Common RFEs In Adjustment Of Status Based On Marriage Cases
An RFE or request for more evidence is a document issued on a yellow or pink paper that many applicants for adjustment of status meet with a great distress. First, I should state here that if you receive an RFE, do not panic. Look at it as an opportunity to supplement the record and present clarifications to the previously presented documents, rather than an alarm that your case will be denied. In most cases, if you do present requested documents, the case will not be denied. It is a whole different story what to do if you do not have the documents requested. So, let’s talk about most common RFEs in most common cases of adjustment of status, adjustment based on marriage to a US citizen.
RFE stating that petitioner’s income is below 125% of poverty guidelines.
In order for a family member, or a spouse to be sponsored into the US, a petitioner or the US citizen has to demonstrate that he/she possess enough income so that the immigrant will not become a public charge. The law establishes the guidelines for the income (form I 864P), and the petitioner executes an affidavit of support, form I 864, and must attach at least most recent federal income tax return. Now, the easiest way to meet the threshold is to demonstrate that your W2 income is higher than the bottom line income pursuant to I 864p form. If the income is not sufficient, a petitioner may use the income of the household members or a joint sponsor’s income. Also, petitioner’s assets may be taken into consideration. Surprisingly, the most RFEs come when petitioner’s income, in fact, meets and exceeds the poverty guidelines? Why? I believe it is due to USCIS’ mistakes. USCIS has been repeatedly questioned about this issue, and every time its representatives deny mistakes on their part, but then the fact is that many attorneys who work on marriage based cases will say the same thing: they submitted all the supporting documents showing sufficient income, and still received and RFE. It means, that sometimes RFEs come by mistake, and do not really threaten your case, all you need to do is to resubmit already submitted documents.
RFE asking for proof of legal entry or inspection and admission
I would say that this a most undesirable RFE. Often, an attorney already knows that “entry” determination will be an issue. So, why would the case would be filed in the first place, you ask, if the lawyer knows that an applicant did not have a visa at the time of entry? It is because there are exceptions established by the law and litigation to the hard evidence of legal entry such as I 94 card or a stamp in your passport. An exception may come from the fact that an adjustment of status applicant was “waived in” at the border or because an applicant is filing under a grandfathering exception or maybe applicant was paroled… Nevertheless, in most cases, an attorney would heave a theory under which he/she believes an applicant is admissible (or at least should have such a theory), and such an RFE is an indication that he/she may face a little hardship in proving his/her theory.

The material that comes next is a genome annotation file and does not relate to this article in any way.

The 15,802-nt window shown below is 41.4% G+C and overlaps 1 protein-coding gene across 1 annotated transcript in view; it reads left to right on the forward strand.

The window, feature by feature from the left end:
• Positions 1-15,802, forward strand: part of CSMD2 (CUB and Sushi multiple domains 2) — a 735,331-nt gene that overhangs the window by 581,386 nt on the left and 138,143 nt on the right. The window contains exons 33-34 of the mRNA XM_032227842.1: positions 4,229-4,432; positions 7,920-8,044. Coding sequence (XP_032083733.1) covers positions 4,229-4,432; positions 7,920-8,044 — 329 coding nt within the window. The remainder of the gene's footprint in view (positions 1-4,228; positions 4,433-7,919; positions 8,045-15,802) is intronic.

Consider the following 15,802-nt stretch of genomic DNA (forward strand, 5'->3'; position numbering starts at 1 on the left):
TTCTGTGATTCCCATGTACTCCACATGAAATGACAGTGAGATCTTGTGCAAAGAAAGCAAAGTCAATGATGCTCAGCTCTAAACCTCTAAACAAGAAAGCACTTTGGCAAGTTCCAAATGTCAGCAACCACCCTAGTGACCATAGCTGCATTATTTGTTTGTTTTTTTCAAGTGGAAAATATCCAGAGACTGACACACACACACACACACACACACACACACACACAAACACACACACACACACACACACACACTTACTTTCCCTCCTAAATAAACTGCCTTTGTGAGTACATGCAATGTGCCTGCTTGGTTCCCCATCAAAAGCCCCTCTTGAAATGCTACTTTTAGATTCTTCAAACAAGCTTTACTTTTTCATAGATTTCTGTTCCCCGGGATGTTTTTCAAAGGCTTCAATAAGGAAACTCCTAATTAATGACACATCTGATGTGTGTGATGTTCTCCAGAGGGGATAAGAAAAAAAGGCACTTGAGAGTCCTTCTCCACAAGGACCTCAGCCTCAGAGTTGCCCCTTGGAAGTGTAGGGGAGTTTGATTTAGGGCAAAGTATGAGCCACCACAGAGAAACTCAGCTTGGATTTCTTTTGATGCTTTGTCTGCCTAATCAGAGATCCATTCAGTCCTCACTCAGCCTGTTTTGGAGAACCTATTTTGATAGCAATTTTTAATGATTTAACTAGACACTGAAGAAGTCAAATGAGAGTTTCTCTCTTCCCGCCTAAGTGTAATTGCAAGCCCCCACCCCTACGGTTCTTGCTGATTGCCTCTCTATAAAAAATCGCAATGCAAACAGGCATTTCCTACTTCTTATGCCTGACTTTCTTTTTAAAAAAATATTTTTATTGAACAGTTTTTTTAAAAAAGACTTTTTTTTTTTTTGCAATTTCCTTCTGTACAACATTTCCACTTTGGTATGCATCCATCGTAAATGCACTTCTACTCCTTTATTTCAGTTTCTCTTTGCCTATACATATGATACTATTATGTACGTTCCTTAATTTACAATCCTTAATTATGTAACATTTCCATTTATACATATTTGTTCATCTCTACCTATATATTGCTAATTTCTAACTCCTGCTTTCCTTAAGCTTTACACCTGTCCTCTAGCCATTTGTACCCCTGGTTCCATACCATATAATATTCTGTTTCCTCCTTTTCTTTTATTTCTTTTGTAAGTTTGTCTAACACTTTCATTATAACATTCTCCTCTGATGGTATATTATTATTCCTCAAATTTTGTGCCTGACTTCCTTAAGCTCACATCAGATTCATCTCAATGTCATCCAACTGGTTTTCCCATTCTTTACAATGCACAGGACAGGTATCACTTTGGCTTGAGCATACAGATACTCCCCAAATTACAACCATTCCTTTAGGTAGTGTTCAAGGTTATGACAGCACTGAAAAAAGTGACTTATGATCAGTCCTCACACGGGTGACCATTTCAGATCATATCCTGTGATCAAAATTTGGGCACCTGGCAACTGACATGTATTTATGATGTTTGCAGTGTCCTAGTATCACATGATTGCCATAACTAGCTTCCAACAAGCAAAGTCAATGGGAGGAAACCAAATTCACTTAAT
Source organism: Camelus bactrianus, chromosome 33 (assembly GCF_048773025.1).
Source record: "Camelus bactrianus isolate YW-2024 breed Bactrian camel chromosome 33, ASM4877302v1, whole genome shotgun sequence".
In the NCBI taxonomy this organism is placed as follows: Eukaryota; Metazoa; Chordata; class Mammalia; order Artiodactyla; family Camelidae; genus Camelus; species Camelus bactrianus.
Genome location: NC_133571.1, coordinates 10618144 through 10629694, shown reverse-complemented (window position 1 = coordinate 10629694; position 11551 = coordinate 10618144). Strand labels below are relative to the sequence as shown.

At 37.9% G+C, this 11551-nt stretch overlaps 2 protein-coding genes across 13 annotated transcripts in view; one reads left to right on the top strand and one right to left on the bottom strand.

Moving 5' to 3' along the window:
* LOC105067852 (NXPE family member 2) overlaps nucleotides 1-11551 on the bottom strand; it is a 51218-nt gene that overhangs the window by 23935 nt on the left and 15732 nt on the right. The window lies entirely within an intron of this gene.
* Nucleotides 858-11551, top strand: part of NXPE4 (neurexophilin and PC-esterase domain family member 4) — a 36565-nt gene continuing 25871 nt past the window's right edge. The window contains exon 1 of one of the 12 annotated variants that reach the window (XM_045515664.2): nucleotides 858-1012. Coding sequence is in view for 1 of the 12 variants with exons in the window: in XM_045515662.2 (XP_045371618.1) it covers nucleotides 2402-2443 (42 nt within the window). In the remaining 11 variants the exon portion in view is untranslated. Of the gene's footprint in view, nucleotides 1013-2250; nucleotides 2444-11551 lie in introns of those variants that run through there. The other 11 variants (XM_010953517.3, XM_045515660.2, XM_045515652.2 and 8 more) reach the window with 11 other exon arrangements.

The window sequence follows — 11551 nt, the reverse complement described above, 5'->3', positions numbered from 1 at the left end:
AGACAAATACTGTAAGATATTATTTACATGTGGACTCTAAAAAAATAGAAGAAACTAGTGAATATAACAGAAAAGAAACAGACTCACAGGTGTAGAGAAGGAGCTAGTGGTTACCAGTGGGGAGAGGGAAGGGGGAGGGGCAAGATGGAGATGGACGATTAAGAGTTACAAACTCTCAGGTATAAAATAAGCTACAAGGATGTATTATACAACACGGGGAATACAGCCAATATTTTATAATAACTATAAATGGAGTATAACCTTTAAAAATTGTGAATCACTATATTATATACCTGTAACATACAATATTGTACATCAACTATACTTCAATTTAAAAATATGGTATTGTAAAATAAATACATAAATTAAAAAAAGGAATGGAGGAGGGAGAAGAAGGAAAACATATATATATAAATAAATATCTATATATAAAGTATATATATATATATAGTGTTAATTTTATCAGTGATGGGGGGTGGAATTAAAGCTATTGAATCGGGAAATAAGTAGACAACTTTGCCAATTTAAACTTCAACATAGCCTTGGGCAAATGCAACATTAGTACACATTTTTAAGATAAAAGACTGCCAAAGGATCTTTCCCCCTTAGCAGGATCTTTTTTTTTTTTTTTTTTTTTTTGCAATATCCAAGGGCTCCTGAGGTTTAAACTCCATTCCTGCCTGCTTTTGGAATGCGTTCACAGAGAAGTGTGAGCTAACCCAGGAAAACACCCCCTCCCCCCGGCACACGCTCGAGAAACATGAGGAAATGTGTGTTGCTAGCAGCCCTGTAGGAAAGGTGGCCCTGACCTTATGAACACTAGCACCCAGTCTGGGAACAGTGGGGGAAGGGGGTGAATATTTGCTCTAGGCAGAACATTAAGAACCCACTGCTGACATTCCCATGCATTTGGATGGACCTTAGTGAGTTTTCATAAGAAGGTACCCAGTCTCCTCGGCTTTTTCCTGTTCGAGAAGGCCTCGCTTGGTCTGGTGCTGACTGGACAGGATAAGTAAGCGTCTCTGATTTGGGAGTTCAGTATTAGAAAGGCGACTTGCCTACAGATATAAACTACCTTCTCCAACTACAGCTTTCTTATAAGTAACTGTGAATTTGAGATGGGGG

An RFE asking to provide translated birth certificates or judgments of divorce from previous marriage(s)
This RFE should be easy to answer. There is no official language in the United States, however, all documents that are sent to USCIS must be accompanied by an English translation. This translation does not need to “certified” and in fact, may even be performed by a friend who would supply a certification that he/she possess sufficient knowledge of English and _____ language and the translation is accurate. There are no requirements for a notarized translation or an apostile either. The issue may come from an inability to obtain a copy of the birth certificate or certificate/judgment of divorce. USCIS allows for substitution of records regarding the birth certificate, but not the documents regarding the divorce(s). In fact, if an applicant (or a petitioner) has been married and divorced multiple times, he/she has to submit certificates/judgment of divorce for each previous marriage. Also, do not forget: if at the time you were applying for a visa you stated you were married, at the time of the adjustment of status based on a marriage to a US citizen ( a new marriage), you have to produce a certificate of divorce. One may not simply disregard a marriage in their home country. It has to be legally terminated before he/she can enter into a new marriage.
If you have more questions about the topic or need assistance with your case, please call 917-885-2261 or email at firstname.lastname@example.org .